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AMD Phenom II X4 N930 quad core processor

September 6th, 2010

AMD Phenom II X4 N930  processor, intended for notebooks has four cores and is clocked at 2.0 GHz. The missing Level 3 Cache in the mobile Phenom ii processors leads to visible lack in  the performance. It performance level is therefore can be expected to be close to the similarly clocked 2 GHz Athlon II quad core processors.

The AMD Phenom II X4 N930 quad core processor has integrated DDR3 memory controller. The integrated memory controller makes the processor to memory transfer faster. This is one reason why the Phenom ii N930 is better than the Core 2 Duo Intel processor. The integrated memory controller also compensate, to some extent, for the missing L3 cache.

The biggest performance gain with the N930 will be in the cases where 4 processes are running concurrently, utilizing the 4 cores to the full extent.


AMD Phenom II X4 N930 quad core processor supports various instruction sets for multimedia related operation including MMX, 3DNow!, SSE, SSE2, SSE3, SSE4A.

The AMD Phenom II N930 has 512KB of level 2 Cache for each of the 4 cores to make up a total of 2048 KB of the Level 2 Cache. Manufactured with 45 nm technology, the N930 has a TDP rating of 35 Watts.

The quad core Phenom ii N930 does support Hardware virtualization, which helps when two operating systems are simultaneously loaded into the system. The support for the hardware  virtualization make the swtitching between the operating systems faster.

The Phenom ii N930 communicates with the chipset using the HyperTransport Bus, which is 3600 MT/s ( Million Transfer per second), scalable, high bandwidth differential bus.

AMD Phenom II X4 N930  benchmarks

Several Benchmark data for the AMD Phenom II X4 N930 are available. The performance of the quad core is clearly visible with processes that stress all the four cores. For example the 3DMark score for the AMD Phenom II X4 N930 is close to 2825 while that of the core i3-330M has been found close to 2205 ( higher number is better). The SiSoft Sandra Dhrystone (MIPS) score for AMD Phenom II X4 N930 28000 as compared to 26976 for the intel core i3-330M

However, where the processes are single core intensive, the Phenom N930 quad core benchmarking results are not as impressive. The Super pi 2M calculation, for example takes 86 seconds with Phenom ii N930 based system as compared to, for example, 49 seconds with the Intel Core i3-330M.

The final verdict is – if you normally work on just one thing at a time ( or if you run a process that does not require more than one core at a time), this processor is not well suited for you. You may be better off with the core i3 based processors from intel. However, if you run multiple processes and threads you may benefit by the 4 cores in the Phenom ii N930

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  1. William
    October 23rd, 2010 at 01:34 | #1

    The power efficiency looks very good under load:

    AMD Phenom II x4 N930:
    ———————-

    45nm
    2.0Ghz
    4 cores*
    35W TDP (max)

    Intel i3-330M:
    ————–

    32nm
    2.13GHz
    2 cores + 2 threading units*
    35W TDP (max)

    Looks like the lack of l3 cache and lower clock speed together with AMD’s super-duper engineering has a real positive effect. The Intel may be on 32nm but it still has to rely on on-package (rather than on-die), IGP and memory controller, 32nm + 45nm respectively.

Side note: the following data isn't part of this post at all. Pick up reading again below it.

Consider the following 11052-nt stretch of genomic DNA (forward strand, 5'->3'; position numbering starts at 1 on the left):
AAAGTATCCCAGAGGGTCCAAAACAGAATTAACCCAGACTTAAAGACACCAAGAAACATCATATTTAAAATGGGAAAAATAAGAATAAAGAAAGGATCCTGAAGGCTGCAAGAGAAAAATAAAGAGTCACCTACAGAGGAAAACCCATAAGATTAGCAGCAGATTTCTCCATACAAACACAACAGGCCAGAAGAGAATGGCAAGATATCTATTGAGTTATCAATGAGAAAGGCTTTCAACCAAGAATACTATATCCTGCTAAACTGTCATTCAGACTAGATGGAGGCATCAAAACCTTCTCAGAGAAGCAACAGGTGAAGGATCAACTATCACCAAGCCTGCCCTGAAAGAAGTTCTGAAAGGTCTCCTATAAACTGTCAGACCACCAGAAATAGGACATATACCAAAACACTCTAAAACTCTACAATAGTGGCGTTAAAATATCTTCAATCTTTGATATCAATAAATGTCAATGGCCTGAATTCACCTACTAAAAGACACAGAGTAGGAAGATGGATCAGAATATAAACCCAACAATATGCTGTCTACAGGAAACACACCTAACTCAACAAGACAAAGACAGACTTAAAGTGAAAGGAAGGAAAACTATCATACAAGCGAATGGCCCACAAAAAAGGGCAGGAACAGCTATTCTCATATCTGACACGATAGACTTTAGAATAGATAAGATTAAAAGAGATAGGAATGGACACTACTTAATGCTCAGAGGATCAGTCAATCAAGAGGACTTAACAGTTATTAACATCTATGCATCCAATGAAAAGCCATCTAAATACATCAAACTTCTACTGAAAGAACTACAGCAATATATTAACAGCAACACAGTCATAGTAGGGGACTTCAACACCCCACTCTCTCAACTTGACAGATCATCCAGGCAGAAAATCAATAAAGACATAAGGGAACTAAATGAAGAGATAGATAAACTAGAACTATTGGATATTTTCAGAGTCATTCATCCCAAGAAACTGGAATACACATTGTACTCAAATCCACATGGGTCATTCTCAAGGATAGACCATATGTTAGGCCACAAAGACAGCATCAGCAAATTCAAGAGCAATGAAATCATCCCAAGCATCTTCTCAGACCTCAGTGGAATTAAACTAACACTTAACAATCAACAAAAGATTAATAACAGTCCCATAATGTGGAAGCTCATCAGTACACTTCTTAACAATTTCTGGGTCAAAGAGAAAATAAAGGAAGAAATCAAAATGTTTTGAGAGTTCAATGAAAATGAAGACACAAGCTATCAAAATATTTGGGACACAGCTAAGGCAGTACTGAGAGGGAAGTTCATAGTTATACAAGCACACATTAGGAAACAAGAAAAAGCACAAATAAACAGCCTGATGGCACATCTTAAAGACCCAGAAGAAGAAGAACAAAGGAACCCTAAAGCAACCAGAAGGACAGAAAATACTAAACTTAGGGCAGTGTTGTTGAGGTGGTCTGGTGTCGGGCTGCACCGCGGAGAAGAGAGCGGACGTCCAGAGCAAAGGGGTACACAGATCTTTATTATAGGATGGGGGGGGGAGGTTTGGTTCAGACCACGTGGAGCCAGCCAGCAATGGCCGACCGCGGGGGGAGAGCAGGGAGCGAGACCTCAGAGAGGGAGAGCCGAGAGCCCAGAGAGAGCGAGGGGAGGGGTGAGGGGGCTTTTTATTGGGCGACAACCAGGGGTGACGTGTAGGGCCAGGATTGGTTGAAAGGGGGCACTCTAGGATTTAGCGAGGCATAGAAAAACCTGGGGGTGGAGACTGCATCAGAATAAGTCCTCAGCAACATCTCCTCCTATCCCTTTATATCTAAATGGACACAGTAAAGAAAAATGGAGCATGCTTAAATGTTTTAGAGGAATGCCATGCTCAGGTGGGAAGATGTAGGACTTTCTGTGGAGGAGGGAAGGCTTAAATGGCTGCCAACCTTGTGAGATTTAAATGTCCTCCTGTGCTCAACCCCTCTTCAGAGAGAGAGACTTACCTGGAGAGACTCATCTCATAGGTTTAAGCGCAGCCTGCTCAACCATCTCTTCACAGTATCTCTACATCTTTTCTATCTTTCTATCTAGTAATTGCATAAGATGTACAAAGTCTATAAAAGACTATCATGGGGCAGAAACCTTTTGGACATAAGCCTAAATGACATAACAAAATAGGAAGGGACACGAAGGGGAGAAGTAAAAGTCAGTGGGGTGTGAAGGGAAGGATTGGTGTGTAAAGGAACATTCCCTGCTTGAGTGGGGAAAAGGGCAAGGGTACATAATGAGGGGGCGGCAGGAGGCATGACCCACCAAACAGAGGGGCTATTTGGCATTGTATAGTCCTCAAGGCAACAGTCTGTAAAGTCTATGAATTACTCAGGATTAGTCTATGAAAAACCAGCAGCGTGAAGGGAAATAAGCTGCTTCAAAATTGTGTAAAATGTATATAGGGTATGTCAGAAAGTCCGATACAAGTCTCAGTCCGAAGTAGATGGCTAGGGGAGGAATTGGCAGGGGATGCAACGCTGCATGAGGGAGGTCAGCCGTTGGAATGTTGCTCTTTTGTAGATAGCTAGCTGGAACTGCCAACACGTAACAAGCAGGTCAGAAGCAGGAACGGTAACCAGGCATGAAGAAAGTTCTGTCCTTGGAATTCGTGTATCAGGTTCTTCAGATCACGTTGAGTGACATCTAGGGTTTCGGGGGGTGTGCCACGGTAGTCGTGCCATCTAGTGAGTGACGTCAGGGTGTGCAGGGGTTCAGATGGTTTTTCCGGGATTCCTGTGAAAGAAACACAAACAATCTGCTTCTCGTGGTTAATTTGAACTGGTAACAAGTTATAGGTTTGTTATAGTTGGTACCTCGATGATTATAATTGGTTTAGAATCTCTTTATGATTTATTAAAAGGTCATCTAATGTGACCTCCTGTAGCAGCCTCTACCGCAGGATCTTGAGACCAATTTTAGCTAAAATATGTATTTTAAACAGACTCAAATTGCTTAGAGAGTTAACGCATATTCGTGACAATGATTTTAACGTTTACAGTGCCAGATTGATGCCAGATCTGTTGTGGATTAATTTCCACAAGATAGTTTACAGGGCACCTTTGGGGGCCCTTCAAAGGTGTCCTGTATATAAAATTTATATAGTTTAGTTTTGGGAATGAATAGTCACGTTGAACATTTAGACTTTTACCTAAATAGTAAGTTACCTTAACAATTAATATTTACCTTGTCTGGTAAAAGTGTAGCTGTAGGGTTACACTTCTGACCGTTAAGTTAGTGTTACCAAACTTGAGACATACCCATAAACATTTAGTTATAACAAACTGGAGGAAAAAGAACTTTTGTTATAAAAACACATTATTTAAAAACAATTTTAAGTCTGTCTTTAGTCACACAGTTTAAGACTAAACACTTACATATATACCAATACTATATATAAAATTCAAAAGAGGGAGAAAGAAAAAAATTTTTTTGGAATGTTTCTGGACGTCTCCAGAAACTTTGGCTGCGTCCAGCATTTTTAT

Source: http://www.notebookcheck.net/Intel-Core-i3-330M-Notebook-Processor.23753.0.html

    For anyone on the go who must run applications that can exploit real cores, then it looks like the AMD part would win out since it would take less time to do the work. However I’m not sure how it fares in idle state compared to Intel and I am not sure if Intel’s IGP can handle GPGPU functions..if it can’t then it’s gonna be left in the dust compared to nVidia CUDA or ATI Stream.

    On the whole I like the look of this chip. The name can be a bit misleading (with no l3 cache it’s not a Phenom II), but the power rating and price look OK. I also wonder if there’s software that could actually over-clocking it ;) Even running at a lower speed, unless it’s based on previously binned revisions I reckon it would positively scream to be clocked up, although to what extent the motherboard components could handle it..

  2. William
    October 23rd, 2010 at 01:57 | #2

    With relation to overclocking..

    I don’t beleive this Phenom II x4 has Turbo Core, so it wouldn’t optimise lightly-threaded apps by overclocking active cores and shutting down unused one’s to lower power draw.

    But..I reckon you might be able to do something similar as long as your system can:

    . Disable cores in the BIOS
    . Alter the CPU’s multipler (I’d assume this one is unlocked being a mobile).

    AMD’s Phenom II X2 P650 has two cores, running at 2.8GHz. It also has 2048K of l2 cache (no L3). OK, the TDP (max) for this chip is the same as for the Phenom II N930: 35W.

    Source:

    http://www.notebookcheck.net/AMD-Phenom-II-X2-P650-Notebook-Processor.38640.0.html
    http://www.notebookcheck.net/AMD-Phenom-II-X4-N930-Notebook-Processor.31536.0.html

    I know it’s not a given sign that you could clock your 2.0GHz quad-core laptop upto and beyond 2.8GHz by applying the above rules, and I am not claiming to be an expert; perhaps someone else can confirm if this is possible. If I was only running lightly-threaded apps and games, and didn’t have Turbo Core as found on Phenom II x6 then I’d certainly consider trying this method to get some significant performance gains whilst using the same amount of power as before.

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